• Now Available! Buy all 3 books in 1 for only $6.99 and save $2!

    A COMPENDIUM FOR THE DRY GARDEN

  • Koda’s Blog

    Koda matches

  • Recent Posts

  • Tracking Footprints

  • Archives

  • Top Posts

  • Pages

An afternoon hike in April

The snows are melting, early, and we don’t seem to be getting our usual spring wet dump of moisture.  These spring snows are what the eastern side of the Absarokas depend upon for their real moisture.  The winter snows are dry, while these spring snows put a lot of moisture into the ground.  But the high country still has snow and the rivers aren’t running much yet, so that means the elk are still hanging around.

The other day I took an easy hike up beyond a ridge.  On the way I spied a herd of over 500 elk, fattening up on new grass getting ready to drop their babies in the next few weeks.

Down below a moose and her yearling passed by.

This pond usually has Sandhill Cranes but not today.  I’ve heard them a few times and seen them flying.  Today only Mallards were enjoying the reflection of the snowy peaks.

One of the most interesting features in my valley is old volcanic sulphur deposits.  From my limited understanding of geology, the Absarokas were formed by active volcanism from 53 to 38 million years ago.  The Absaroka volcanics are more than a mile thick, and this volcanic activity is not related to the Yellowstone hot spot which is much more recent.  (Yellowstone’s first eruption occurred only 2 million years ago.)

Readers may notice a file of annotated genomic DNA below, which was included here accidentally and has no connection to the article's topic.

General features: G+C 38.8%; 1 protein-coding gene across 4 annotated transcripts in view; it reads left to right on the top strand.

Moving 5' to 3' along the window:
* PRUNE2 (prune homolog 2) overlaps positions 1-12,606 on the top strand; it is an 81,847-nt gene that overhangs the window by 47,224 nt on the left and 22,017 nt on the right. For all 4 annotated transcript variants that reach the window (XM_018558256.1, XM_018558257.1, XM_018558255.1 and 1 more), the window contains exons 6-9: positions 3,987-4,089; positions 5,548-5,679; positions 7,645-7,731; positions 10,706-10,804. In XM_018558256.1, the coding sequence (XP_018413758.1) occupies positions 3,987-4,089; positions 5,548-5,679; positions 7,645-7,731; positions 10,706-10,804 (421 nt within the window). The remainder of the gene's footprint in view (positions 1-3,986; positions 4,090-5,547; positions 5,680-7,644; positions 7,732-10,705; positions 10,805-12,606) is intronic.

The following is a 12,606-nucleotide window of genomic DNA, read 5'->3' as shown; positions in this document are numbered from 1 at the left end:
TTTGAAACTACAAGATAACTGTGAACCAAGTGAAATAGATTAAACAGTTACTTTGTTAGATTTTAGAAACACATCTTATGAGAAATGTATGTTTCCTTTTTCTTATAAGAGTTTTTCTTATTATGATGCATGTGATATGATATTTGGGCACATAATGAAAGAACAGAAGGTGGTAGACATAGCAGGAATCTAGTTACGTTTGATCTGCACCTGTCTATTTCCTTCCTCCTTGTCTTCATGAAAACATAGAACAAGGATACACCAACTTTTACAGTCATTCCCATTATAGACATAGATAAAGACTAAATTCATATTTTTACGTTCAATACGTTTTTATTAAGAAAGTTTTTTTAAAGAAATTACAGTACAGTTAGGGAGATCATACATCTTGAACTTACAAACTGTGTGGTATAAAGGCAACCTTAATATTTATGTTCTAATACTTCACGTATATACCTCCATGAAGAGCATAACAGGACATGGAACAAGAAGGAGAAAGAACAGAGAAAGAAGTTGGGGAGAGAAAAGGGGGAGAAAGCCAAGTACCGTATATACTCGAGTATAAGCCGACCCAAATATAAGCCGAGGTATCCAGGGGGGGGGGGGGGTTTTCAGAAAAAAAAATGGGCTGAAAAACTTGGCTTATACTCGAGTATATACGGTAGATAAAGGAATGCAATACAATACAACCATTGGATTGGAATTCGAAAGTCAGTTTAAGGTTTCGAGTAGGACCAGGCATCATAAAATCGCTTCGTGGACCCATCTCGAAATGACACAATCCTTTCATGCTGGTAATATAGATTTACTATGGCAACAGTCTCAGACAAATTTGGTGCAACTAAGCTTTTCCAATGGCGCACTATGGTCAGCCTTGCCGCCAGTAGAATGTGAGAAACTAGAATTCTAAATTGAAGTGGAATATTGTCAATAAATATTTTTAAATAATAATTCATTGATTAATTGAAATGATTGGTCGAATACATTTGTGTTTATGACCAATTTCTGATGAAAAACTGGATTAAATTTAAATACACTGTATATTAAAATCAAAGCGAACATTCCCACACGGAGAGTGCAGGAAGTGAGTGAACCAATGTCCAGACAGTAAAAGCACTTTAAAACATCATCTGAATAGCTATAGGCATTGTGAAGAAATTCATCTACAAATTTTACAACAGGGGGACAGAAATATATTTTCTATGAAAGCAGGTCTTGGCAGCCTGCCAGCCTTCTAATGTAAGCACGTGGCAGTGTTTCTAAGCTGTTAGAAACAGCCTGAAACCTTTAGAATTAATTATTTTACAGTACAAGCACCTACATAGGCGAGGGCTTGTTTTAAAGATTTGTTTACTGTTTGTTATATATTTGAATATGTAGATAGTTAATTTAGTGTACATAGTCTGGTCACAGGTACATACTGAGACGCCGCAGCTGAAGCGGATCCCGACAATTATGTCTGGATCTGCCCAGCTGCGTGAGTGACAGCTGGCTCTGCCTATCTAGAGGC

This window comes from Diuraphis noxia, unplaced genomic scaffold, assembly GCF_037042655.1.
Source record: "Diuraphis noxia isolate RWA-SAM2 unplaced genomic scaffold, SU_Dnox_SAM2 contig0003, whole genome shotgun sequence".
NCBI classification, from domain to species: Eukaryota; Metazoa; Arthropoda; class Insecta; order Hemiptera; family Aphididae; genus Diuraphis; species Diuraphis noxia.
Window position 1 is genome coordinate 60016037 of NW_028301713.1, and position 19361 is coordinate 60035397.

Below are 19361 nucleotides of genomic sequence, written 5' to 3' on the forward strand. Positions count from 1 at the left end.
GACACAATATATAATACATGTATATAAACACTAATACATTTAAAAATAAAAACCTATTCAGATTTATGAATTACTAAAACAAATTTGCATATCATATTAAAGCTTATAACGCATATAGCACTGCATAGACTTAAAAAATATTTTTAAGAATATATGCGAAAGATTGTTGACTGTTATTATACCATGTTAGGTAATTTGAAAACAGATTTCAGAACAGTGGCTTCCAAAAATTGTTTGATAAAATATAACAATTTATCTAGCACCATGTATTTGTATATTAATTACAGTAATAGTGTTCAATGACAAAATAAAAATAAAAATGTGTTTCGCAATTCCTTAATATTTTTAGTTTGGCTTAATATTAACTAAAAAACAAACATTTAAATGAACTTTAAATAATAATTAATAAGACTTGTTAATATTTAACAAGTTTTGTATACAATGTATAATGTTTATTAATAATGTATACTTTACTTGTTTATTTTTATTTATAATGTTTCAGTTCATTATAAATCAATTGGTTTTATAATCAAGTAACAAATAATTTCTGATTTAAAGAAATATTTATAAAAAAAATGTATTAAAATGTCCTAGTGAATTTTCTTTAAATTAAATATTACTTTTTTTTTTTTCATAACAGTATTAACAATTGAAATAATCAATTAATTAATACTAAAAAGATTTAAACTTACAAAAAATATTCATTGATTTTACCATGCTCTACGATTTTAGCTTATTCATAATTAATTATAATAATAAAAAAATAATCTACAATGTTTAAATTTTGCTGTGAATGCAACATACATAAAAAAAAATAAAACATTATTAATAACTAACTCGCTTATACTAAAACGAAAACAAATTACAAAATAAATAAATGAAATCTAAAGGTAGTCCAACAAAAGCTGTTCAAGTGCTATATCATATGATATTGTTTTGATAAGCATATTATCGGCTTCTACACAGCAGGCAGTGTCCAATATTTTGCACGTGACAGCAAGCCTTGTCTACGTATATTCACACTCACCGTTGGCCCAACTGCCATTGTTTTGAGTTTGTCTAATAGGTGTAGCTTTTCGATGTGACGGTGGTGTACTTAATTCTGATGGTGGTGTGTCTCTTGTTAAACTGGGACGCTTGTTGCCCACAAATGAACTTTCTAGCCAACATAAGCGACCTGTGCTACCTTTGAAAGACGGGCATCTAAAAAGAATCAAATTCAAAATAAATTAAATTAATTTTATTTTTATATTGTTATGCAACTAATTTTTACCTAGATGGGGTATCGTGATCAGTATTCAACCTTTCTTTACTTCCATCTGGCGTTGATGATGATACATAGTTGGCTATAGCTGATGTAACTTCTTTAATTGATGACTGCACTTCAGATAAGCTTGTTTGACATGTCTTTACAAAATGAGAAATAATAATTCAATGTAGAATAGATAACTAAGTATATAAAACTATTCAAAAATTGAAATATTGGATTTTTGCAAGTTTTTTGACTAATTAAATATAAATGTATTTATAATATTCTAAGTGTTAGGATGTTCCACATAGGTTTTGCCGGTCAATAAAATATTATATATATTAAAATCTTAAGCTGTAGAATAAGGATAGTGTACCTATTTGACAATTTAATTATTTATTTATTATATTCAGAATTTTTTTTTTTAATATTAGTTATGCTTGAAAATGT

There are several interesting sulphur deposits, but my favorite has a little creek associated with it.  During the spring, the creek crosses the road, the water turning a cerulean blue.  As you climb towards the area with the deposits, the creek turns milky white and smells distinctly sulphurish.  Unfortunately, the water is as cold as the snow melt that supplies the creek.

Sulphur deposits. Nothing growing

At the deposit area, there’s no greenery on the hillside, and the few hearty trees growing there are stunted.  The hillside also shows evidence of a massive slide in the past.

On this hike I spied something I’d never seen before. Not that they weren’t maybe there before, but there were these unusual ‘lumps’ of raised sulphur (I have no idea what the technical term is).  When the snow recedes some, I’ll climb the hill and inspect them better.  Could they be evidence of something active happening underneath?  I keep hoping for a warm creek to swim in.

Volcanic mounds. Are these evidence of new activity?

Advertisements

Leave a Reply

Fill in your details below or click an icon to log in:

WordPress.com Logo

You are commenting using your WordPress.com account. Log Out / Change )

Twitter picture

You are commenting using your Twitter account. Log Out / Change )

Facebook photo

You are commenting using your Facebook account. Log Out / Change )

Google+ photo

You are commenting using your Google+ account. Log Out / Change )

Connecting to %s

%d bloggers like this: